Communication

 

Word Department

 

Language changes all the time. We don’t vote on it. It just happens. No one ever checks with me. WTF? Memes infect our brains and language without our permission.

Recent examples:

The Pond– Puleeze stop calling the Atlantic Ocean “the pond,” as in: “across the pond in England.” Really? “The pond”  is not cute or hip, it is just stupid.

Right?  Reviewing the video from my latest show, I was shocked to hear how often I’d make a statement, then follow up with, “Right?” The meaning here was, “See what I mean?” or, “Is this clear?” Listen to how often this word is creeping into the dialog we hear on the media.

Graduation – Do you say “graduate college,” or do you say “graduate FROM college?” Apparently east coast people say, “I graduated college in 1995.” It is like fingernails on the proverbial blackboard. The word “from” needs to be there.

Well – Often, in the media, when an interviewer asks a guest a question, the answer starts with “Well…” That word is not necessary. Just answer the question.

Existential – Writers and newscasters have recently discovered this word. If you want to sound worldly and hip, toss in this word everywhere, i.g. “Hamas rockets pose an existential threat to Israel.” This word is changing before our very eyes. Here it means that these attacks might be a threat to Israel’s existence.

The original meaning comes from a post-WWII philosophy (think Sartre, Kierkegaard, Camus, etc.) that addresses the fear that our lives have no meaning. Very different than the fear that we might die due to rocket attacks. Oh well, memes are unstoppable.

What have you noticed?

 

Two Strangers:

Two Lessons Learned

 

The Veteran

 

As I was checking out at Home Depot, a bearded man about my age with a gentle expression approached me. He paused, looked at me a moment, and said, “You look old enough to be a veteran.”  I said, “I’m old enough, but I’m not. Are you?” He then told me about his service in the Navy in Vietnam. He seemed to want my approval.

Suddenly: a moment. How should I respond? I had a split second to acknowledge the life and experience of a fellow human being, or create drama, tension, and defensiveness. Acting on “autopilot” I needed to let him know about my self-righteous, anti-war stance: “Well, while you were doing that, I was protesting the war in Berkeley and trying to stop the troop trains headed for the Oakland induction center.”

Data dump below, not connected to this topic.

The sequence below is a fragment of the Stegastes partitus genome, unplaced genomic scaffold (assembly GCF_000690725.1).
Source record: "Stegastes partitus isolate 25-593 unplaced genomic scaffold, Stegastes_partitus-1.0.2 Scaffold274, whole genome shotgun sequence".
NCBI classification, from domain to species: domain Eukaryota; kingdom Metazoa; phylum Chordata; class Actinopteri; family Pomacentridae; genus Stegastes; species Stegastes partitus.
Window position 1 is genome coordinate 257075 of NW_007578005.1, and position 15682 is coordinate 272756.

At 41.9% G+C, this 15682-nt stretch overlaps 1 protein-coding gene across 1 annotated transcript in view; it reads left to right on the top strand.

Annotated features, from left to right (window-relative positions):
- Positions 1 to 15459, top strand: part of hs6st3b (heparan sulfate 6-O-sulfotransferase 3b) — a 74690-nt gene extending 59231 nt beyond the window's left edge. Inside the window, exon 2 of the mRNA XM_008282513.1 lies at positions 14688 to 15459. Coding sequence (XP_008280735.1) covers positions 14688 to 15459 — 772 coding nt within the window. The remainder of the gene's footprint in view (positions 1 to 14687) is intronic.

The veteran looked down and in a softer tone said that he, too, had doubts about the war, but went on to explain that he was a lost young man when he joined the Navy. He came out four years later as an adult with marketable skills in electronics he learned in the Navy. He was grateful for all of that. We said “Good-bye.”

Walking to my car, I wondered how our exchange would have been different if I’d simply acknowledged how positive his experience had been, and kept my opinions to myself.

How many times in life do I (or any of us) respond from habit, pushing our precisious positions and thereby shutting down whatever the other person has to say? What a lost opportunity for connection.

 

The Parking Attendant

 

As I was checking in to the San Francisco Hilton Hotel, a bright-eyed 25-ish man came bounding up to the car. He asked if I wanted to leave my car in valet parking. I said I did, and he pulled out a pad of tickets to give me a receipt.

From his thick accent, I guessed getting my name right would be a challenge. I said, “The name is Gilbert, G-i-l-b-e-r-t.” He paused, pencil in hand. He wrote a “J” on the card. I explained, “No, my name starts with “G.” I felt irritated for about one second. I realized he could not translate the sound of my name to letters on the page. He fumbled with this for several seconds.

Then, I thought what a challenge it must be to do this job in a fast-paced downtown SF hotel with lots of high-powered, impatient people coming and going – even when English is your native language. I offered to write my name on the card. As I handed him back the pencil and $5, I said, “It must be hard to do this job not knowing English that well.” His eyes moistened for a moment and he said, “Yes. I speak Arabic. Thank you for understanding.” I took the tag and he took the key. “Thank you.”

These brief encounters (60 – 90 seconds) carried two very different lessons. When I put my BIG TRUTH out there in the world, I create defensiveness or retreat. When I try to see it from their viewpoint, I can create connection and gratitude. Wow.

 

 

3 thoughts on “Communication

  1. As a Viet Nam-Era Vet, I was always a little grumpy about The Protesters (known as “Free Speech” but actually “anti-draft” movement here in Berkeley). I always had doubts about the war, but with two sons and a grandson now, I’m simply grateful the protests killed the use of the draft for adventurous wars.

  2. Those are very sweet stories and with an excellent lesson!

    Don’t get me started on my word pet peeves. It would take all day. But I agree with yours!!

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